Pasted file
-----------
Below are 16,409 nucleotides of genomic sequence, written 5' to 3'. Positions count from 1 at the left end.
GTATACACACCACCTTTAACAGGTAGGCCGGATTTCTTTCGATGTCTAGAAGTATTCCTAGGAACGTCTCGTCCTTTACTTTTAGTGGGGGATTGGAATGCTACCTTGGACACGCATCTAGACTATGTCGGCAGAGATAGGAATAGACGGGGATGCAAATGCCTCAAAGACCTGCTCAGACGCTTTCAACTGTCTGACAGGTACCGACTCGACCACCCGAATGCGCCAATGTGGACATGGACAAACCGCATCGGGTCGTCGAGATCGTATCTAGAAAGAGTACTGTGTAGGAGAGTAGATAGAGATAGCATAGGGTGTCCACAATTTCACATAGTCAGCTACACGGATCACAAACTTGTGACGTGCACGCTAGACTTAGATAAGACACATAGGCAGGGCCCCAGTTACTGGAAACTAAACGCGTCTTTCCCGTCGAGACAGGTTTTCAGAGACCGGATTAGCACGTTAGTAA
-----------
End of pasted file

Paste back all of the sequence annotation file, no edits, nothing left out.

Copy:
Below are 16,409 nucleotides of genomic sequence, written 5' to 3'. Positions count from 1 at the left end.
GTATACACACCACCTTTAACAGGTAGGCCGGATTTCTTTCGATGTCTAGAAGTATTCCTAGGAACGTCTCGTCCTTTACTTTTAGTGGGGGATTGGAATGCTACCTTGGACACGCATCTAGACTATGTCGGCAGAGATAGGAATAGACGGGGATGCAAATGCCTCAAAGACCTGCTCAGACGCTTTCAACTGTCTGACAGGTACCGACTCGACCACCCGAATGCGCCAATGTGGACATGGACAAACCGCATCGGGTCGTCGAGATCGTATCTAGAAAGAGTACTGTGTAGGAGAGTAGATAGAGATAGCATAGGGTGTCCACAATTTCACATAGTCAGCTACACGGATCACAAACTTGTGACGTGCACGCTAGACTTAGATAAGACACATAGGCAGGGCCCCAGTTACTGGAAACTAAACGCGTCTTTCCCGTCGAGACAGGTTTTCAGAGACCGGATTAGCACGTTAGTAA